Democratisation Processes Amidst Cultural Diversity in Uganda
Kanyamurwa, John Mary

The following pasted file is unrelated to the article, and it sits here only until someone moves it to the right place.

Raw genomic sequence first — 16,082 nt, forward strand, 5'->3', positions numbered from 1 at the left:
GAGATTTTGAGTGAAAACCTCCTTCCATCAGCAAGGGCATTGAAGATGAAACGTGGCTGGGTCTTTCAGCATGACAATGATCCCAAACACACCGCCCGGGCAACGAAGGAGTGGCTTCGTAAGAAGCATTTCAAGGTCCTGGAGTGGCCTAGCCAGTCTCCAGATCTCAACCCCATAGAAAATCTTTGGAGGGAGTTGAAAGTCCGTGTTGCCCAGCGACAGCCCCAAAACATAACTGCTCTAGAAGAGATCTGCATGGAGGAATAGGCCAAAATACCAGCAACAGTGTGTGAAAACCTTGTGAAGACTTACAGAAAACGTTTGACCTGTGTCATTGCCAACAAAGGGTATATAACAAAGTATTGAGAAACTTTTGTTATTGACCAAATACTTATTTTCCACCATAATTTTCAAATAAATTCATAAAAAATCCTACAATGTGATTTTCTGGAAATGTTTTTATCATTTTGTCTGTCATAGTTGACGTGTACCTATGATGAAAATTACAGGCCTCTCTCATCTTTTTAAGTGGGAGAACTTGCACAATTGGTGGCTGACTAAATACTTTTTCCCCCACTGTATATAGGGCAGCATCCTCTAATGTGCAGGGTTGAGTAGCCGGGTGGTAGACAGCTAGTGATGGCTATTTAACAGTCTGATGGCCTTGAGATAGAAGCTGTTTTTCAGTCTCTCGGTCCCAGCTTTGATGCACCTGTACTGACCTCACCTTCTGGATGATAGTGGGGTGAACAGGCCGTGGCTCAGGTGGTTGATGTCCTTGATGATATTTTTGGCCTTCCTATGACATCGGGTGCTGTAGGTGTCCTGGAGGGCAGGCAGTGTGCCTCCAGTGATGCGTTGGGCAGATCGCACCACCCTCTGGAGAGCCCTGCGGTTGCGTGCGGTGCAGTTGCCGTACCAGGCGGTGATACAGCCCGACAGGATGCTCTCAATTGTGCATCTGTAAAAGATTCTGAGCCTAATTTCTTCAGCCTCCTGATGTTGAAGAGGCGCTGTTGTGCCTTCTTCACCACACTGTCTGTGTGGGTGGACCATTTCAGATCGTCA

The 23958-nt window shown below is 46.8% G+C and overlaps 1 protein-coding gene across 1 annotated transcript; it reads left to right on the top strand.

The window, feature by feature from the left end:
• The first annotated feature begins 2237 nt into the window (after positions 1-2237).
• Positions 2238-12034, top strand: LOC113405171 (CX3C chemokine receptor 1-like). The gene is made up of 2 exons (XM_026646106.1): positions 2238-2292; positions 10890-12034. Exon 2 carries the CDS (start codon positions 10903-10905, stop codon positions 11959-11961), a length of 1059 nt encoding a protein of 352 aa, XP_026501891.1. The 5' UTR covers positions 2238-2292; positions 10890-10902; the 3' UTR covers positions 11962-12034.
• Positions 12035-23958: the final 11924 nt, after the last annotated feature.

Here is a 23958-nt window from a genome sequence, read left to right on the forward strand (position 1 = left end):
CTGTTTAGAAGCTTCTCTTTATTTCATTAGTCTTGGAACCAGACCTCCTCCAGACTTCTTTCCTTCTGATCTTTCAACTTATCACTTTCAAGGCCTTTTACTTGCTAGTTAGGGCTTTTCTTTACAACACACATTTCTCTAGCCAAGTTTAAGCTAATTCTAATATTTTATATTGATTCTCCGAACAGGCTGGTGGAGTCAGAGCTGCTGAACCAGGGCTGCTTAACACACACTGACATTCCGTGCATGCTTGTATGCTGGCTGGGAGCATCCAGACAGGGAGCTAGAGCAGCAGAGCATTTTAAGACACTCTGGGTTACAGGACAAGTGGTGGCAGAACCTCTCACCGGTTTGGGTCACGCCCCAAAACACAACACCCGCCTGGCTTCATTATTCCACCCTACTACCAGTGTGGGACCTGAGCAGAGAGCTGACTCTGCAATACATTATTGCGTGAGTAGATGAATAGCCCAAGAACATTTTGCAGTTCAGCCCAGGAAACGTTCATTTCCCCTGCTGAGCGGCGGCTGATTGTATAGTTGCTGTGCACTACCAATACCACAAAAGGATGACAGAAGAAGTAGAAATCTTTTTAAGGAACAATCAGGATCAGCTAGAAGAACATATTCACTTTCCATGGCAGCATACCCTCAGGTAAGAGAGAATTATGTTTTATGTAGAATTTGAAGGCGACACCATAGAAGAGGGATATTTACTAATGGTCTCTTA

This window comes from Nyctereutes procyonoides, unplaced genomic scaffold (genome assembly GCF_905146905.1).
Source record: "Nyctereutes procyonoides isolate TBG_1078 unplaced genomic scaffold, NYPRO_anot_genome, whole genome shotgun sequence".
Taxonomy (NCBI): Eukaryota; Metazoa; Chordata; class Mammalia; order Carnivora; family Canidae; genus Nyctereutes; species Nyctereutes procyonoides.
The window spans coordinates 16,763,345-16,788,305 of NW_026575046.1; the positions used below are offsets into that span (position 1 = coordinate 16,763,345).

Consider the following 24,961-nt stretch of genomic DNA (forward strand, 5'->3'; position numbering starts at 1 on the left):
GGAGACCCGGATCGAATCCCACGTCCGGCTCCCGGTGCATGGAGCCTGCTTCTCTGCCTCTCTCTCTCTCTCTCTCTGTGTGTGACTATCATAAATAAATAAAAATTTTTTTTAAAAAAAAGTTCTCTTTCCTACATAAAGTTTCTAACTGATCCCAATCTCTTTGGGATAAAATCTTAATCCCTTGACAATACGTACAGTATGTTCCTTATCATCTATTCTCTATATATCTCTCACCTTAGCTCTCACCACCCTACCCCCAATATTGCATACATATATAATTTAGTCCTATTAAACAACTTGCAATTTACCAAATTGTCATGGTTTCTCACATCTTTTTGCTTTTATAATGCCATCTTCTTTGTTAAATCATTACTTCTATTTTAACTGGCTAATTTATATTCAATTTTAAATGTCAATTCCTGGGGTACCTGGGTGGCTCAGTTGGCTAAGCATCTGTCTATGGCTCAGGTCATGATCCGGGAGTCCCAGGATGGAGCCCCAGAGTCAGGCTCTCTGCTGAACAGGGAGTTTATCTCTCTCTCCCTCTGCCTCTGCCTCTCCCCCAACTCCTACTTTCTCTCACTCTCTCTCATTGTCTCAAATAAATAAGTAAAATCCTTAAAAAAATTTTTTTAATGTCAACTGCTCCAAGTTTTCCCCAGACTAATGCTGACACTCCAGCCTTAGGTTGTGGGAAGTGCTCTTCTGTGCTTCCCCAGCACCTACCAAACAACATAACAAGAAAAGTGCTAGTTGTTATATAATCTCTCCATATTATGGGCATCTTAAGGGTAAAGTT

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Uganda attained independence on the 9th of October 1962 with a diverse cultural spectrum. Yet current analyses hardly interrogate the role of culture in the country’s democratisation processes. The purpose of this chapter is to examine the linkages between cultural diversity and democratisation processes in a heterogeneous society. While this is not a fundamentally unique discourse, the case of Uganda is quite interesting and warrants investigation. Using the cultural theory of democracy, the chapter investigates the various forms of cultural diversity that shape Uganda’s democratic processes, the strategies used to harness democratic aspirations amidst diversity and the implications of the strategies on Uganda’s democratisation drive. To achieve these objectives, an explorative design is utilised. This entails the use of the qualitative approach and techniques for data collection, specifically focusing on documentary review methods. A thematic analysis is utilised to examine the democratisation contradictions within existing debates in the context of culture-based analytics and the cultural framework. The findings of this chapter reveal the cultural diversities that have shaped Uganda’s democratic practices, democratic harnessing strategies and how these aspects have affected the democratisation processes of Uganda. This partly explains why Uganda has one of the biggest parliaments and cabinet despite its size and population. The chapter recommends profound analysis of cultural considerations to guide decision-makers on the direction and pace for democratisation reforms as guided by the nexus between democracy and culture.